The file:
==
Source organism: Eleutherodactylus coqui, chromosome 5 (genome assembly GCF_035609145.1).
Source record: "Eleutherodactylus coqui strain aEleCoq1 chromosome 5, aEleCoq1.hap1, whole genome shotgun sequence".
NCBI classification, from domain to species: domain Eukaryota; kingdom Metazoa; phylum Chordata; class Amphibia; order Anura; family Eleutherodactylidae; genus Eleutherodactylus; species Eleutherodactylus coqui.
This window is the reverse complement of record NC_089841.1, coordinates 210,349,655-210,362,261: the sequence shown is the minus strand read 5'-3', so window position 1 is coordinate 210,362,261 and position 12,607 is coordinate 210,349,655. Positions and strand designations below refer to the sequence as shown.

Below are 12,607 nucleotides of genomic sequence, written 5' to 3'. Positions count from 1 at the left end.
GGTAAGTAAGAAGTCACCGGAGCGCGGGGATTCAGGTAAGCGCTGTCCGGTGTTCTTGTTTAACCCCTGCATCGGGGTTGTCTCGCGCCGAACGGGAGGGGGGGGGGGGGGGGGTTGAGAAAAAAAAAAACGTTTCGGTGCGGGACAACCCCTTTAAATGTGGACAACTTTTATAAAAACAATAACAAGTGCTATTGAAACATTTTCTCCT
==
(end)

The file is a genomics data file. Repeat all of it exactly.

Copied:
Source organism: Eleutherodactylus coqui, chromosome 5 (genome assembly GCF_035609145.1).
Source record: "Eleutherodactylus coqui strain aEleCoq1 chromosome 5, aEleCoq1.hap1, whole genome shotgun sequence".
NCBI classification, from domain to species: domain Eukaryota; kingdom Metazoa; phylum Chordata; class Amphibia; order Anura; family Eleutherodactylidae; genus Eleutherodactylus; species Eleutherodactylus coqui.
This window is the reverse complement of record NC_089841.1, coordinates 210,349,655-210,362,261: the sequence shown is the minus strand read 5'-3', so window position 1 is coordinate 210,362,261 and position 12,607 is coordinate 210,349,655. Positions and strand designations below refer to the sequence as shown.

Below are 12,607 nucleotides of genomic sequence, written 5' to 3'. Positions count from 1 at the left end.
GGTAAGTAAGAAGTCACCGGAGCGCGGGGATTCAGGTAAGCGCTGTCCGGTGTTCTTGTTTAACCCCTGCATCGGGGTTGTCTCGCGCCGAACGGGAGGGGGGGGGGGGGGGGGTTGAGAAAAAAAAAAACGTTTCGGTGCGGGACAACCCCTTTAAATGTGGACAACTTTTATAAAAACAATAACAAGTGCTATTGAAACATTTTCTCCT